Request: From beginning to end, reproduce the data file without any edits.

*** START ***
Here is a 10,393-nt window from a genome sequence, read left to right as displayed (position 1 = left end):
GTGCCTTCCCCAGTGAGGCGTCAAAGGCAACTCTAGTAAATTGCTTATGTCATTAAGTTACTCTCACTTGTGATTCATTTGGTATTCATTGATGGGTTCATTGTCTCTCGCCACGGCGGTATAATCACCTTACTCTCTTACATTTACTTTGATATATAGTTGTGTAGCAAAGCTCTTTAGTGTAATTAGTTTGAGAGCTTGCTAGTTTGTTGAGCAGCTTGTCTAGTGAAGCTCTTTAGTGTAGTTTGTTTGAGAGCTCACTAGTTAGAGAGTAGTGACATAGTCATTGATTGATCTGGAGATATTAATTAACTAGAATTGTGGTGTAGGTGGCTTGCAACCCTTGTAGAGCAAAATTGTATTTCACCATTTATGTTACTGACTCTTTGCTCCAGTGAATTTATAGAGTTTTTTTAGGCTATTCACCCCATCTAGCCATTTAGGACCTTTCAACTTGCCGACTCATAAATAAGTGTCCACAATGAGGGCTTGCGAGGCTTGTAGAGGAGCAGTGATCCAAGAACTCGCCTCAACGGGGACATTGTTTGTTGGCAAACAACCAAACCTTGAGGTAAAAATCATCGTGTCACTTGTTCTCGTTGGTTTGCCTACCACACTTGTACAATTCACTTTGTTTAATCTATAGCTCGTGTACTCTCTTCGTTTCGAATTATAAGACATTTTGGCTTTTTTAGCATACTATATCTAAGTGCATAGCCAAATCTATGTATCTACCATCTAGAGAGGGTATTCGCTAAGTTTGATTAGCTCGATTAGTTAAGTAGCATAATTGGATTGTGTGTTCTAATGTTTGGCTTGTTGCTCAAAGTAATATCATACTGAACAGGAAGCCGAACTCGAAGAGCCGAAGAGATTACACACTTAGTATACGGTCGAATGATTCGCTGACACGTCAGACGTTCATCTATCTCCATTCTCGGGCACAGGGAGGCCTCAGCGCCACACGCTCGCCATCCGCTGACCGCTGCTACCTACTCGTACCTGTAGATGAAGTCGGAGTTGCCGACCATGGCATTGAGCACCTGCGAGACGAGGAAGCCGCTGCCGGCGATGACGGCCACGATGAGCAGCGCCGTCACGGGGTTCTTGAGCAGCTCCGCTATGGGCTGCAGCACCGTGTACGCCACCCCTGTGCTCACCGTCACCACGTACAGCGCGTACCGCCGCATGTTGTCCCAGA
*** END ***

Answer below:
Here is a 10,393-nt window from a genome sequence, read left to right as displayed (position 1 = left end):
GTGCCTTCCCCAGTGAGGCGTCAAAGGCAACTCTAGTAAATTGCTTATGTCATTAAGTTACTCTCACTTGTGATTCATTTGGTATTCATTGATGGGTTCATTGTCTCTCGCCACGGCGGTATAATCACCTTACTCTCTTACATTTACTTTGATATATAGTTGTGTAGCAAAGCTCTTTAGTGTAATTAGTTTGAGAGCTTGCTAGTTTGTTGAGCAGCTTGTCTAGTGAAGCTCTTTAGTGTAGTTTGTTTGAGAGCTCACTAGTTAGAGAGTAGTGACATAGTCATTGATTGATCTGGAGATATTAATTAACTAGAATTGTGGTGTAGGTGGCTTGCAACCCTTGTAGAGCAAAATTGTATTTCACCATTTATGTTACTGACTCTTTGCTCCAGTGAATTTATAGAGTTTTTTTAGGCTATTCACCCCATCTAGCCATTTAGGACCTTTCAACTTGCCGACTCATAAATAAGTGTCCACAATGAGGGCTTGCGAGGCTTGTAGAGGAGCAGTGATCCAAGAACTCGCCTCAACGGGGACATTGTTTGTTGGCAAACAACCAAACCTTGAGGTAAAAATCATCGTGTCACTTGTTCTCGTTGGTTTGCCTACCACACTTGTACAATTCACTTTGTTTAATCTATAGCTCGTGTACTCTCTTCGTTTCGAATTATAAGACATTTTGGCTTTTTTAGCATACTATATCTAAGTGCATAGCCAAATCTATGTATCTACCATCTAGAGAGGGTATTCGCTAAGTTTGATTAGCTCGATTAGTTAAGTAGCATAATTGGATTGTGTGTTCTAATGTTTGGCTTGTTGCTCAAAGTAATATCATACTGAACAGGAAGCCGAACTCGAAGAGCCGAAGAGATTACACACTTAGTATACGGTCGAATGATTCGCTGACACGTCAGACGTTCATCTATCTCCATTCTCGGGCACAGGGAGGCCTCAGCGCCACACGCTCGCCATCCGCTGACCGCTGCTACCTACTCGTACCTGTAGATGAAGTCGGAGTTGCCGACCATGGCATTGAGCACCTGCGAGACGAGGAAGCCGCTGCCGGCGATGACGGCCACGATGAGCAGCGCCGTCACGGGGTTCTTGAGCAGCTCCGCTATGGGCTGCAGCACCGTGTACGCCACCCCTGTGCTCACCGTCACCACGTACAGCGCGTACCGCCGCATGTTGTCCCAGA